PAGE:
At a time when rigorous STEM education is more important than ever to prepare students for an increasingly digital future and jobs market, receiving a substandard Maths education should not be an option. But that is the reality for many schools, with their students learning with Maths teachers who are under-qualified or insufficiently experienced. For IB World Schools, this challenge is about to get even tougher.
The new Maths challenge
From September 2019, IB Diploma Programme (DP) Maths is changing. It will offer two routes: Analysis and Approaches, and Applications and Interpretation, both of which will be available to students at standard and higher level.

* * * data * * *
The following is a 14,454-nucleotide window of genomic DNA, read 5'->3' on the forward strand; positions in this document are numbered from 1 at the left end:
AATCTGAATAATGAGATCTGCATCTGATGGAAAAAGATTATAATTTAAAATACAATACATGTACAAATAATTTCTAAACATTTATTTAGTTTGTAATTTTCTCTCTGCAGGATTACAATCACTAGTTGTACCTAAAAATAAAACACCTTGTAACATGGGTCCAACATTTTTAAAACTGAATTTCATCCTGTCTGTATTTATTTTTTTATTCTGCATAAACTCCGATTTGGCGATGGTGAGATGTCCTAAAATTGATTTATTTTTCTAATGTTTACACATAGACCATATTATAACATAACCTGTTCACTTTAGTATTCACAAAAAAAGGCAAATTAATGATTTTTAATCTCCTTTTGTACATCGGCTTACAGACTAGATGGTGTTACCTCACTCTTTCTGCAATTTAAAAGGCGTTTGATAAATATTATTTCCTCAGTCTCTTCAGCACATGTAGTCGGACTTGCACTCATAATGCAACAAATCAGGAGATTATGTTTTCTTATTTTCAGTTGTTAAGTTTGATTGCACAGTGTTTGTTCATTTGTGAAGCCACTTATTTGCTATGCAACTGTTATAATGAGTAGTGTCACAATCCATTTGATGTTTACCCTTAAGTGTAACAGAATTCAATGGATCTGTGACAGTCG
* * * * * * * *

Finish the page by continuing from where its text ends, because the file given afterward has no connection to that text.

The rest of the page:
These routes aim to focus on developing the skills of analysis, abstraction and generalisation, risk awareness and statistical literacy, algorithmic thinking, modelling and inquiry, and all courses will follow a common core of content. This includes number and algebra, functions, geometry and trigonometry, statistics and probability, and calculus but, depending on the route, the approach to learning and the skills developed will differ.
Guidance for students on course selection is important. Students could choose the Mathematics HL/SL course depending on the reasons for their 3 HL subject selection. Those who want to take a university course with a substantial mathematical element should select the Analysis and Approaches route. The Applications and Interpretation route is more suitable for those students wishing to develop their skills of solving practical contextual problems using mathematics.